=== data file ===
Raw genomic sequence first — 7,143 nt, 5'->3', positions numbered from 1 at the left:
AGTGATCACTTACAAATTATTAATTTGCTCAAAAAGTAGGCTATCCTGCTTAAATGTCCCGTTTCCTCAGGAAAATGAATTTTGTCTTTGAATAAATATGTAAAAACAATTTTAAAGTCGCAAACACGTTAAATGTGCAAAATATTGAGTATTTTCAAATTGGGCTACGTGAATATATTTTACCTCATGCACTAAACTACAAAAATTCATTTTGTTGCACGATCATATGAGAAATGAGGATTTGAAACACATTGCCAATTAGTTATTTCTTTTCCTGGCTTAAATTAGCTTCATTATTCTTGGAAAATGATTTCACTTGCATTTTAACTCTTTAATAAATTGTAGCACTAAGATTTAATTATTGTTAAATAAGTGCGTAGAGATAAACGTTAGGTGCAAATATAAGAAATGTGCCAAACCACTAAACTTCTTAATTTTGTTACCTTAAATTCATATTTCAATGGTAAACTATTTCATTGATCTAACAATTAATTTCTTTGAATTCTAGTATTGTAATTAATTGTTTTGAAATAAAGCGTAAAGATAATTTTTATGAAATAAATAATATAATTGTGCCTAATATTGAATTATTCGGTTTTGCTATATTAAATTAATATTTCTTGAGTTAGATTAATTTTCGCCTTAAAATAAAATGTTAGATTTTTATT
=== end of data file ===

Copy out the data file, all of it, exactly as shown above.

Raw genomic sequence first — 7,143 nt, 5'->3', positions numbered from 1 at the left:
AGTGATCACTTACAAATTATTAATTTGCTCAAAAAGTAGGCTATCCTGCTTAAATGTCCCGTTTCCTCAGGAAAATGAATTTTGTCTTTGAATAAATATGTAAAAACAATTTTAAAGTCGCAAACACGTTAAATGTGCAAAATATTGAGTATTTTCAAATTGGGCTACGTGAATATATTTTACCTCATGCACTAAACTACAAAAATTCATTTTGTTGCACGATCATATGAGAAATGAGGATTTGAAACACATTGCCAATTAGTTATTTCTTTTCCTGGCTTAAATTAGCTTCATTATTCTTGGAAAATGATTTCACTTGCATTTTAACTCTTTAATAAATTGTAGCACTAAGATTTAATTATTGTTAAATAAGTGCGTAGAGATAAACGTTAGGTGCAAATATAAGAAATGTGCCAAACCACTAAACTTCTTAATTTTGTTACCTTAAATTCATATTTCAATGGTAAACTATTTCATTGATCTAACAATTAATTTCTTTGAATTCTAGTATTGTAATTAATTGTTTTGAAATAAAGCGTAAAGATAATTTTTATGAAATAAATAATATAATTGTGCCTAATATTGAATTATTCGGTTTTGCTATATTAAATTAATATTTCTTGAGTTAGATTAATTTTCGCCTTAAAATAAAATGTTAGATTTTTATT